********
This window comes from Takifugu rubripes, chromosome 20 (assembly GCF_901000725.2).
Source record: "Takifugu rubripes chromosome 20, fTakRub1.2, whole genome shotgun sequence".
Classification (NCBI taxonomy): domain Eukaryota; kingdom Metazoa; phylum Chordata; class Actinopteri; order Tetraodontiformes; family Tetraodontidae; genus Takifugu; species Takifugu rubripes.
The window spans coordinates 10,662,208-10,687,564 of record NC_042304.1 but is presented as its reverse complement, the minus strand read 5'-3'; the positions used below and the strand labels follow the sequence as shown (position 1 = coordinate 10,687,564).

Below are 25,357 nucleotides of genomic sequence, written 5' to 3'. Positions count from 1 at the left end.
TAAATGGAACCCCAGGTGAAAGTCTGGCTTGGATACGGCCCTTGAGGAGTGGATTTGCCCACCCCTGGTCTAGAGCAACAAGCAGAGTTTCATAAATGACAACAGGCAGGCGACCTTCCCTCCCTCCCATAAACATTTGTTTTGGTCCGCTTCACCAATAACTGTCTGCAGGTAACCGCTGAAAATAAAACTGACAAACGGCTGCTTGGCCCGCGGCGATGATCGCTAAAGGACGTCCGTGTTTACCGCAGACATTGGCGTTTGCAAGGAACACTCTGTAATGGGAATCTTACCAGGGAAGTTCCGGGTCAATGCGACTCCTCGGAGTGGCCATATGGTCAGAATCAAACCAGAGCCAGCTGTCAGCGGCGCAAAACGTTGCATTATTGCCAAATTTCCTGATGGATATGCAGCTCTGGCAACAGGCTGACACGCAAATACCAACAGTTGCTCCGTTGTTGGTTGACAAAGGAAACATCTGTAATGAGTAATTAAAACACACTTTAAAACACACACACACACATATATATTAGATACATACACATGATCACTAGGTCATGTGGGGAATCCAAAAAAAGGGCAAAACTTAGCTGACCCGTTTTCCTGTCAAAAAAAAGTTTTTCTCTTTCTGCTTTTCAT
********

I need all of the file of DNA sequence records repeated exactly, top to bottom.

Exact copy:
This window comes from Takifugu rubripes, chromosome 20 (assembly GCF_901000725.2).
Source record: "Takifugu rubripes chromosome 20, fTakRub1.2, whole genome shotgun sequence".
Classification (NCBI taxonomy): domain Eukaryota; kingdom Metazoa; phylum Chordata; class Actinopteri; order Tetraodontiformes; family Tetraodontidae; genus Takifugu; species Takifugu rubripes.
The window spans coordinates 10,662,208-10,687,564 of record NC_042304.1 but is presented as its reverse complement, the minus strand read 5'-3'; the positions used below and the strand labels follow the sequence as shown (position 1 = coordinate 10,687,564).

Below are 25,357 nucleotides of genomic sequence, written 5' to 3'. Positions count from 1 at the left end.
TAAATGGAACCCCAGGTGAAAGTCTGGCTTGGATACGGCCCTTGAGGAGTGGATTTGCCCACCCCTGGTCTAGAGCAACAAGCAGAGTTTCATAAATGACAACAGGCAGGCGACCTTCCCTCCCTCCCATAAACATTTGTTTTGGTCCGCTTCACCAATAACTGTCTGCAGGTAACCGCTGAAAATAAAACTGACAAACGGCTGCTTGGCCCGCGGCGATGATCGCTAAAGGACGTCCGTGTTTACCGCAGACATTGGCGTTTGCAAGGAACACTCTGTAATGGGAATCTTACCAGGGAAGTTCCGGGTCAATGCGACTCCTCGGAGTGGCCATATGGTCAGAATCAAACCAGAGCCAGCTGTCAGCGGCGCAAAACGTTGCATTATTGCCAAATTTCCTGATGGATATGCAGCTCTGGCAACAGGCTGACACGCAAATACCAACAGTTGCTCCGTTGTTGGTTGACAAAGGAAACATCTGTAATGAGTAATTAAAACACACTTTAAAACACACACACACACATATATATTAGATACATACACATGATCACTAGGTCATGTGGGGAATCCAAAAAAAGGGCAAAACTTAGCTGACCCGTTTTCCTGTCAAAAAAAAGTTTTTCTCTTTCTGCTTTTCAT